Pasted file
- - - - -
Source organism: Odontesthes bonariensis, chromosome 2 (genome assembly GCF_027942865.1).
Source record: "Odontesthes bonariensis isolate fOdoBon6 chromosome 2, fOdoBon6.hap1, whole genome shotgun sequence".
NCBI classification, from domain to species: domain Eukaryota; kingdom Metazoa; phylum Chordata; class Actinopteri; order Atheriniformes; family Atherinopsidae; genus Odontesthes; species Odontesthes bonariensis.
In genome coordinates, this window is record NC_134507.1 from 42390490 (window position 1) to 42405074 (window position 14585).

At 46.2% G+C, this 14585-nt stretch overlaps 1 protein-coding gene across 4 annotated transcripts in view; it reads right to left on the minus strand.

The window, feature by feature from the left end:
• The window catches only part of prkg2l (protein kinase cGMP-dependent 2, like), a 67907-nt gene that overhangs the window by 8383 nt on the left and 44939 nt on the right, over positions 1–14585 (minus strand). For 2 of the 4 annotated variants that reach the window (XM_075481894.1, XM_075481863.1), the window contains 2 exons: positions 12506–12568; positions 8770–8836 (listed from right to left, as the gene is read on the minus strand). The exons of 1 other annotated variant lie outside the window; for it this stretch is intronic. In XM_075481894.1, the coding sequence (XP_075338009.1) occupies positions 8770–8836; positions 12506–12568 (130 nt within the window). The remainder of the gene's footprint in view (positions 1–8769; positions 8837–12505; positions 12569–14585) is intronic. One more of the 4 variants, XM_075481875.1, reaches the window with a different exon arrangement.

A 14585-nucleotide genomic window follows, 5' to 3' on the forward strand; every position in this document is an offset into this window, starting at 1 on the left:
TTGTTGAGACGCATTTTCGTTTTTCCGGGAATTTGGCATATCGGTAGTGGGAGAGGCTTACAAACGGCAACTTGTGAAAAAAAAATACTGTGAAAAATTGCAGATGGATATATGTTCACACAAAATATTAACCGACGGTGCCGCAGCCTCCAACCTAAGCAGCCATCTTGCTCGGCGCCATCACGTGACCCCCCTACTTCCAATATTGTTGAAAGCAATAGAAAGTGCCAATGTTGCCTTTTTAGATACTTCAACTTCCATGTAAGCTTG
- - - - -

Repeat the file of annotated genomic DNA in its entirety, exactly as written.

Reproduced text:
Source organism: Odontesthes bonariensis, chromosome 2 (genome assembly GCF_027942865.1).
Source record: "Odontesthes bonariensis isolate fOdoBon6 chromosome 2, fOdoBon6.hap1, whole genome shotgun sequence".
NCBI classification, from domain to species: domain Eukaryota; kingdom Metazoa; phylum Chordata; class Actinopteri; order Atheriniformes; family Atherinopsidae; genus Odontesthes; species Odontesthes bonariensis.
In genome coordinates, this window is record NC_134507.1 from 42390490 (window position 1) to 42405074 (window position 14585).

At 46.2% G+C, this 14585-nt stretch overlaps 1 protein-coding gene across 4 annotated transcripts in view; it reads right to left on the minus strand.

The window, feature by feature from the left end:
• The window catches only part of prkg2l (protein kinase cGMP-dependent 2, like), a 67907-nt gene that overhangs the window by 8383 nt on the left and 44939 nt on the right, over positions 1–14585 (minus strand). For 2 of the 4 annotated variants that reach the window (XM_075481894.1, XM_075481863.1), the window contains 2 exons: positions 12506–12568; positions 8770–8836 (listed from right to left, as the gene is read on the minus strand). The exons of 1 other annotated variant lie outside the window; for it this stretch is intronic. In XM_075481894.1, the coding sequence (XP_075338009.1) occupies positions 8770–8836; positions 12506–12568 (130 nt within the window). The remainder of the gene's footprint in view (positions 1–8769; positions 8837–12505; positions 12569–14585) is intronic. One more of the 4 variants, XM_075481875.1, reaches the window with a different exon arrangement.

A 14585-nucleotide genomic window follows, 5' to 3' on the forward strand; every position in this document is an offset into this window, starting at 1 on the left:
TTGTTGAGACGCATTTTCGTTTTTCCGGGAATTTGGCATATCGGTAGTGGGAGAGGCTTACAAACGGCAACTTGTGAAAAAAAAATACTGTGAAAAATTGCAGATGGATATATGTTCACACAAAATATTAACCGACGGTGCCGCAGCCTCCAACCTAAGCAGCCATCTTGCTCGGCGCCATCACGTGACCCCCCTACTTCCAATATTGTTGAAAGCAATAGAAAGTGCCAATGTTGCCTTTTTAGATACTTCAACTTCCATGTAAGCTTG